Recently at CTIA, I moderated a panel of key players in Sony Ericson’s Xperia release. A frequent talking point was that the line between consumer mobile devices and business devices is pretty blurred since people gravitate between work and personal tasks constantly day and night.
Later came the announcement and marketing hype that T-mobile’s Google phone will rival the iPhone, extending the theme of convergence. But as one executive [not on the panel] at the Xperia event mentioned in a private aside, “do you think we’re overdoing this convergence thing a bit trying to put everything into one device? “
My take? Yep, you betcha. His follow-on comment was along the lines of, wouldn’t it be better to have a device on which the end-user could converge [my word] their own features?
Vendors are initially marketing converged device heavily to consumers. But if a key selling premise is that you also can use these devices for business tasks, journalists need to consider the business customer in their coverage. I for one believe device convergence, in and of itself, holds some serious PIA (pain-in-the-a**) potential for IT staffs. How much depends on each vendor.
1. Converged devices targeting consumers are getting into to enterprise through the back door with no central approval or purchase process, hit-or-miss adherence to enterprise-chosen standards and probably no tie-in to business strategy. Consumer-friendly features – and the lack of appropriate business features – produce tech support, security, device management, carrier management and other headaches.
What are vendors doing to keep PIA levels down until the next generation devices, or some third party, introduces features to make these devices more IT-friendly?
2. Mobile devices in the workplace should meet some demonstrable business need to justify their existence this environment. If they don’t, they’re just an executive toy. Furthermore, some management folks assume a winning mobile strategy is to simply go out, buy a bunch of iPhones or iPhone killers and wait for the ROI. The devices may prove valuable to a point, but this value could be offset by IT headaches that lead to a high total cost of ownership (TCO). See point above.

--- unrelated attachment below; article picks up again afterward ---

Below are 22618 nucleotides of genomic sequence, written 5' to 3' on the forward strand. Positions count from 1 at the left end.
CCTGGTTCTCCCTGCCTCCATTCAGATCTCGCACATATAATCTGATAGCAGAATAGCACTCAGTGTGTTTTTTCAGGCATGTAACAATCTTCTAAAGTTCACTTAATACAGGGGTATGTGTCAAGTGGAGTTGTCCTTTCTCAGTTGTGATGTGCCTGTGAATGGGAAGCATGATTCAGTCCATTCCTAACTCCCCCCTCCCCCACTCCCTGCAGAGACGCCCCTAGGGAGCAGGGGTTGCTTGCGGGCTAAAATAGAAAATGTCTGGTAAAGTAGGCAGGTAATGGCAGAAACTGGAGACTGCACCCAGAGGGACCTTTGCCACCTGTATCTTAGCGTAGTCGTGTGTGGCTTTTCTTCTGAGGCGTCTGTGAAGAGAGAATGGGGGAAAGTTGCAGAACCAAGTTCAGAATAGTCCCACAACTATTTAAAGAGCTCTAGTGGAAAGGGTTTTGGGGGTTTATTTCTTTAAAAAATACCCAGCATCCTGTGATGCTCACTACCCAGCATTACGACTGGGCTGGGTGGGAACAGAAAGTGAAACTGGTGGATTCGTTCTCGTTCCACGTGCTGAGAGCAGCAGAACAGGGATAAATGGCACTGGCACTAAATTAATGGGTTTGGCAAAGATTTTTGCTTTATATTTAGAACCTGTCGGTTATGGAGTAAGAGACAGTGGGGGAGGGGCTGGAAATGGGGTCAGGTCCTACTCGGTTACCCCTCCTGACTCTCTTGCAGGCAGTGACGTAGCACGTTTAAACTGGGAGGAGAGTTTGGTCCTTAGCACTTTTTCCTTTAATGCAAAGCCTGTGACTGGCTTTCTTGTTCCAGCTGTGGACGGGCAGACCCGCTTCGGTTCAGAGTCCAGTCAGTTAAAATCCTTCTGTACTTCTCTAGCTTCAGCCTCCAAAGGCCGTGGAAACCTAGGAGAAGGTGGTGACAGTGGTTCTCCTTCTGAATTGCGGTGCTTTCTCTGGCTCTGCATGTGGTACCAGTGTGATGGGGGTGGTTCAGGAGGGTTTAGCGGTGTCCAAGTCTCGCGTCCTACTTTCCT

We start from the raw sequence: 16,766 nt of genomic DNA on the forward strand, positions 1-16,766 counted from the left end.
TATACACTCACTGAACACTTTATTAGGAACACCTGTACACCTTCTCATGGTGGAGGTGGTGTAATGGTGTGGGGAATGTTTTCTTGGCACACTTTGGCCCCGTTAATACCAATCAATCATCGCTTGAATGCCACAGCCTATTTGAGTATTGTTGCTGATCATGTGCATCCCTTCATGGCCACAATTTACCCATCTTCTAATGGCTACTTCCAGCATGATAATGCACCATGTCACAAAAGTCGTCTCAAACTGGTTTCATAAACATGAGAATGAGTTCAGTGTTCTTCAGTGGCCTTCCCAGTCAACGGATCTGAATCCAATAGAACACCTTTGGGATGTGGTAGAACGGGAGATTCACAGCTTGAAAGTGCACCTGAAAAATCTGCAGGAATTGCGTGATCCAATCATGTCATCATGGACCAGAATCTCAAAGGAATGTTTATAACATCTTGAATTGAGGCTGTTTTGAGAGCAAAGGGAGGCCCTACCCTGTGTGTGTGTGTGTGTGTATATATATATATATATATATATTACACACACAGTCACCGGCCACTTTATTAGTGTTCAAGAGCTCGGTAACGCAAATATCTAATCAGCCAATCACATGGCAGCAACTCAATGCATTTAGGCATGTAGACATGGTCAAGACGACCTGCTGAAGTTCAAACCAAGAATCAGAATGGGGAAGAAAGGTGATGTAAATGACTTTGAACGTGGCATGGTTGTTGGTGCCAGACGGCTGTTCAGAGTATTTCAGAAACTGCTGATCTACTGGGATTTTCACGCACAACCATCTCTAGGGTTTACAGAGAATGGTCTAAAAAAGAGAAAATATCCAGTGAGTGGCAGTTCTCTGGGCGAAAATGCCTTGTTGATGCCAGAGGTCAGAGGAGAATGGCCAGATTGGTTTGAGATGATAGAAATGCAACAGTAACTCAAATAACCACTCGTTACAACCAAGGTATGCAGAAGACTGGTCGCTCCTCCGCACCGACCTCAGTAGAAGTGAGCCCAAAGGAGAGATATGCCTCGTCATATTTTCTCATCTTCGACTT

If these devices turn out to meet just 10% or 20% of the true business needs of the users, what’s the cost for upgrades or new hardware to meet their greater need? Organizations should head off the marketing wave to meet these challenges before new devices become popular.
3. Convergence counters the proven value of simplicity, which could curb organization’s ROI. The BlackBerry became the CrackBerry because its original purpose was simply to send and receive e-mail. RIM eventually added phone capabilities. Then boom! Here came the iPhone to put marketing pressure on all device manufacturers.
As I learn about devices waiting in the wings wanting to add DVD playing, handwriting recognition, barcode reading and heaven knows what else, I have to ask, at what point does this feature set arms race produce diminishing returns? It’s 2008 and we still have executives who need someone to print out their e-mails before reading them. Doesn’t seem particularly effective to give these folks digital Swiss Army knives.
Coming back to the earlier comment about giving end users (or end user’s organizations) the ability to decide what they want converged on their device. Xperia has a feature called “panels.”
I was able to get a Sony exec to agree that panels are similar to the BlackBerry e-mail push feature, except panels push user-selected application data and dynamic Web content to the device screen. Customizable data convergence, if you will.
Wouldn’t it be cool if a vendor group established a set of Needs/Convergence panels on a Web site where corporate and government buyers could select several panels that meet their organizations’ respective needs. The panel would pop up a device from the product line with the best set of converged hardware features and apps that would likely produce a strong ROI.
It might seem farfetched getting a vendor to do something like this, but I take heart from the fact that Vodafone UK has come up with software to help IT staff to secure information, devices and connectivity and enforce IT security policy. Vodafone’s approach reflects the fact that it’s in vendors’ interest to address the PIA factor in mobile technology.
Late this week I hope to have on my other blog (http://roisforyou.wordpress.com) some guidelines for end-user organizations on how to cope with the convergence PIA factor. Subscribe and be watching for that.